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Erin Mershon   |   July 31, 2012    2:40 PM ET

Iowa Democrats have asked for an ethics investigation into Rep. Steve King (R-Iowa), reports the Des Moines Register.

King launched political attacks against his challenger, Christie Vilsack, during a video town hall meeting with his constituents last week. The meeting was promoted heavily by King's congressional office, with mentions on his official Facebook page and in emails and tweets from congressional staff.

King's event and its promotion may violate rules that prohibit congressmen and their staff from using public resources for campaign activities.

Neither King's communications director or the Office of Congressional Ethics would comment on the matter, according to the Register.

King, who has the support of the Club for Growth, has the fundraising advantage in the race, but Vilsack's inflammatory comments and less favorable district lines may give her a chance of beating the incumbent.

10 more election stories from beyond the presidential field:

Democratic Reps. Russ Carnahan and William Lacy Clay (Mo.) Sling Mud In First Primary Debate [St. Louis Post-Dispatch]

Michael Baumgartner Releases First Ad In Effort To Unseat Wash. Sen. Maria Cantwell [The Olympian]

Rep. Vern Buchanan (R-Fla.) Criticized For Failure To Appear For Deposition [Sarasota Herald Tribune]

Democratic Ad, "The Millionaires," Targets California Reps. Dan Lungren, Jeff Denham, Mary Bono Mack and Brian Bilbray [LA Times]

Texas Runoff Garners National Attention With Last-Minute Clinton Endorsement [Houston Chronicle]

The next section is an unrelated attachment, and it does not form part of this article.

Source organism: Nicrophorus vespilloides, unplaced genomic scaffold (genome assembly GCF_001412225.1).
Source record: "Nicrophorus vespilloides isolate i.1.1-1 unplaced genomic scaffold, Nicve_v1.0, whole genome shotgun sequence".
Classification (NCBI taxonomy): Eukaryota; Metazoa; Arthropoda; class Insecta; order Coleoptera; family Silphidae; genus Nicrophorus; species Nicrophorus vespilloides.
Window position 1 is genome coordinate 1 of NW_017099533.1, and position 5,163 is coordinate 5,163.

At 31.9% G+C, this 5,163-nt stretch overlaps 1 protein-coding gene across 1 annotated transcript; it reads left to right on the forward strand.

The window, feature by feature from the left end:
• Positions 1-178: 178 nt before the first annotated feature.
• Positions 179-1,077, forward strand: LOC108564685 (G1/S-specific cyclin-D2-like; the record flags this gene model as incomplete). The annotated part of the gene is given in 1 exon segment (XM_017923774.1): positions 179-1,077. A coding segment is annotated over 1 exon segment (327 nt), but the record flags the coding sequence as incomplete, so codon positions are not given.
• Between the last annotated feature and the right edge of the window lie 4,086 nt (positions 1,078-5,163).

Mailer Attacks Two Of Three Challengers, Ignores Other In Georgia 12th Congressional Race [Atlanta Journal-Constitution]

Hannemann, Hanabusa maintain slight leads in Hawaii congressional races [Hawaii News Now]

Sarah Palin Cuts A TV Ad For Mo. Sen. Candidate Sarah Steelman [ABC News]

Shelley Berkely Releases Three Ads Denying Ethics Issues In Nevada Senate Race [Las Vegas Review Journal]

Indiana Gubernatorial Candidates, Rep. Mike Pence and John Gregg, Compete For Spotlight With Simultaneous Policy Announcements [Indianapolis Star]

CORRECTION: An earlier version of this post misattributed the promotion of the town hall to Vilsack's office. It was promoted by King's staff.

Erin Mershon   |   July 26, 2012   12:42 PM ET

A Democratic mayor in the crucial swing state of Florida has no intention of helping President Barack Obama win re-election -- and he may not vote for him in November, either.

Citing a campaign promise not to get involved in partisan politics, Alvin Brown, the mayor of Jacksonville, told the Tampa Bay Times he wasn't going to support Mitt Romney, but he wasn't going to say who he would vote for, either.

"I'm not going to get involved in presidential politics. I'm not getting involved in any campaigns,'' he said, adding "I ran a bipartisan campaign, I have a bipartisan administration with Republicans and Democrats. I made a promise I would focus on governing, not politics."

Jacksonville has been a Republican stronghold for the last 20 years, and Brown won a surprising election in 2011 with an eight-tenths-of-a-percent margin of victory.

10 more election stories from beyond the presidential field:

Libertarian Announces He Will Take On Rep. Bill Cassidy In Louisiana [Houma Courier]

Rep. Diane Black (R-Tenn.): Challenger's Attack Ads Broke Federal Laws [Nashville News Channel 5]

Michigan's Two African-American Congressmen, Reps. John Conyers And Hansen Clarke, To Skip Congressional Candidates Forum [Detroit Free Press]

U.S. Chamber Of Commerce Purchases Airtime To Oppose Independent Frontrunner Angus King [Portland Press Herald]

Sen. Patrick Leahy (D-Vt.) Becomes Seventh Senator To Cast 14,000 Votes [Burlington Free Press]

Rep. Howard Berman Launches Negative Website Against Fellow California Democratic Rep. Brad Sherman [Los Angeles Times]